If you spend any time among video-game impassioned individuals, you may have heard the term RPG thrown around. Role playing games have been influential in molding this generation’s biggest franchises. Both Call of Duty and Pokemon transcend the industry with communities who do not categorize themselves as ‘gamer’ yet spend hundreds of hours playing either game exclusively. In both series you are asked to level up in some fashion, and use varying instruments (weapons or pokemon) to overcome different obstacles (maps or pokemon trainers). Though Pokemon is more of a rpg than Call of Duty, the latter still has rpg-mechanics fused into a first-person shooter experience. A short history on the rpgs will help you pick up on these trends.
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The first video game RPGs draw inspiration from pen and paper table-top games. Examples include early war games, or more contemporary equivalents, such as Warhammer.
However, you can find prior examples of games that rely on a continuous memorization of a player’s stats; most strategy and dice games can be listed. Many of the first supercomputers found at universities had a secondary use by people – for practices similar to rpgs. They kept track of each player’s acquired experience and statistics, without the need of paper and pen. There is a broad lineage of games to find further evidence for the spiritual origins of JRPGs. Keeping track of one’s progress ultimately begot the first RPGs, such as Dragon Quest, which then lead to the infamous Final Fantasy saga. From them we eventually received the aesthetic and texture to which we now categorize a JRPG by. A game can be categorized as one by inspecting its mechanics, aestheticism, and, most importantly, how it feels.
A role-playing game can be turn-based or real-time. The design can be grid, open, or action- based. They are all under the umbrella of JRPGs. Another important notation to make is that, in this day and age, it is essential for developers outside of Japan to create new JRPGs. Child of Light has all the qualities of a JRPG, even though it was developed in Quebec, Montreal.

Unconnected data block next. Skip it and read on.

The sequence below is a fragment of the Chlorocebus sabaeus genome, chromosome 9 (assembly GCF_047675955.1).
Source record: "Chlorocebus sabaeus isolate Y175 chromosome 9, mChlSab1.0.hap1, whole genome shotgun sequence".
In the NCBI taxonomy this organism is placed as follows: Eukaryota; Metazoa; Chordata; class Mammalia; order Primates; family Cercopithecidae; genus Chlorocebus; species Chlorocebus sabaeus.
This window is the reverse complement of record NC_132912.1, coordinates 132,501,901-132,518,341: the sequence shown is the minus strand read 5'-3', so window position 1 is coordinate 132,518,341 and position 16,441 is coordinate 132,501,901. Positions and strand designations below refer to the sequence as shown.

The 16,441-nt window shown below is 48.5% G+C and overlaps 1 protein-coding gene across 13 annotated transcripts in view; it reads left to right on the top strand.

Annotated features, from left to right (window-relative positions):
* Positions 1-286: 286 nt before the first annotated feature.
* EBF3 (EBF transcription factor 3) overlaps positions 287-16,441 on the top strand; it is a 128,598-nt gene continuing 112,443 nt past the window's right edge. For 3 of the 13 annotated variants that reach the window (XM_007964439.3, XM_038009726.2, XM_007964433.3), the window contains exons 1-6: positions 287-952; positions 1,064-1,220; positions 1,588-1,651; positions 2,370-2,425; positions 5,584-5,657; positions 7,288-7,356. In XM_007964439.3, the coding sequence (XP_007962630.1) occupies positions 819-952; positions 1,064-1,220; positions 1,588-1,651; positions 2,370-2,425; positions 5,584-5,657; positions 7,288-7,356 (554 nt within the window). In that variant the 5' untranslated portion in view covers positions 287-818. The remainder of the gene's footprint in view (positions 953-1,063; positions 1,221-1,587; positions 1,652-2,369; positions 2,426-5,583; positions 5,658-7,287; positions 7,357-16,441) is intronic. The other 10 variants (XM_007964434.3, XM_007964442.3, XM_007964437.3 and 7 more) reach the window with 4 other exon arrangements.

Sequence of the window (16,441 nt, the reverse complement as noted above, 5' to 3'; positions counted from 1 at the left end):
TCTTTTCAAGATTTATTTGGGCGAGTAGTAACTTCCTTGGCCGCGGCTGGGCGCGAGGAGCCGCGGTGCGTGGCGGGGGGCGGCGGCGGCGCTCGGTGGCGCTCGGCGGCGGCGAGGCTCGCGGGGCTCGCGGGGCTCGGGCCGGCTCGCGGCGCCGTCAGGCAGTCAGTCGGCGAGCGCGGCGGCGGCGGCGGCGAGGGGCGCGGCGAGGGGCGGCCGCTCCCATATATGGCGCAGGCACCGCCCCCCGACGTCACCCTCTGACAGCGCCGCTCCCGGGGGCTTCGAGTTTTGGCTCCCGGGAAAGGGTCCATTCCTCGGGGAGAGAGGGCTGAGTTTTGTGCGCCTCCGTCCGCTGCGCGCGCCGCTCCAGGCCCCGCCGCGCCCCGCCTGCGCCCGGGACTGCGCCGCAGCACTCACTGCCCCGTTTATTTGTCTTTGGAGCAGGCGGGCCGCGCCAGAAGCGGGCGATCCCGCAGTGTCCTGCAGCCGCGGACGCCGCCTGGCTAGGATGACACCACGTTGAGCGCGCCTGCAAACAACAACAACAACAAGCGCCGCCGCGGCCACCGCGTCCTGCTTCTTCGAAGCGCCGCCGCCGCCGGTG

Japanese role-playing games have particular design-choices. In light of globalisation, it does not rely on the nationality of the developers. It relies on the aesthetic, for it to have the look and feel of the early sprite-based experiences, such as Dragon Quest and Final Fantasy. Yet the first and second Zelda games can be classified as lighter action RPGs.
Game developers in the west were not interested in making non-linear JRPGs during the 80s. They were busy developing dungeon-crawlers and first-person experiences.
There are distinguishing features between the Japanese and Western role playing games. The Western RPG is technically older than the JRPG. The latter category did not begin until the mid to late 80’s (and role-playing experiences were available on P.C long before that). Developed for the Atari 2600 in the late 70’s, Adventure can be considered a RPG. This is one of the first games where the player is allowed to explore the environment in a nonlinear fashion.
To further locate the features unique to the Western role-playing genre, you need to look at the developers who established themselves to create such adventures: Bioware, Obsidian, etc. Their games provide non-linear, open-ended experiences with no absolute directive. This is why Mass Effect is not quite the traditional Western RPG, when compared to Oblivion or Fallout; as you play through either game, you are never reminded – or pressured – into completing the main-story line.
Nonlinearity helps categorize a RPG since story is not essential. Think back to the previous Dragon Quest and Zelda games: it does not matter what you are doing in light of the story. You are simply grinding to the next dungeon ( a recipe that is very similar to what Pokemon does: grinding till you enter the newest pokemon-gym, or till you are strong enough to capture the next pokemon). The reason for playing the game is not the story, instead you play for the atmosphere and the delight of exploring. The Western RPG seems to actualize the cliche: the journey matters, not the destination. It’s delightful to see Japanese developers design Western rpgs like Demon Souls, Dark Souls and Bloodborne.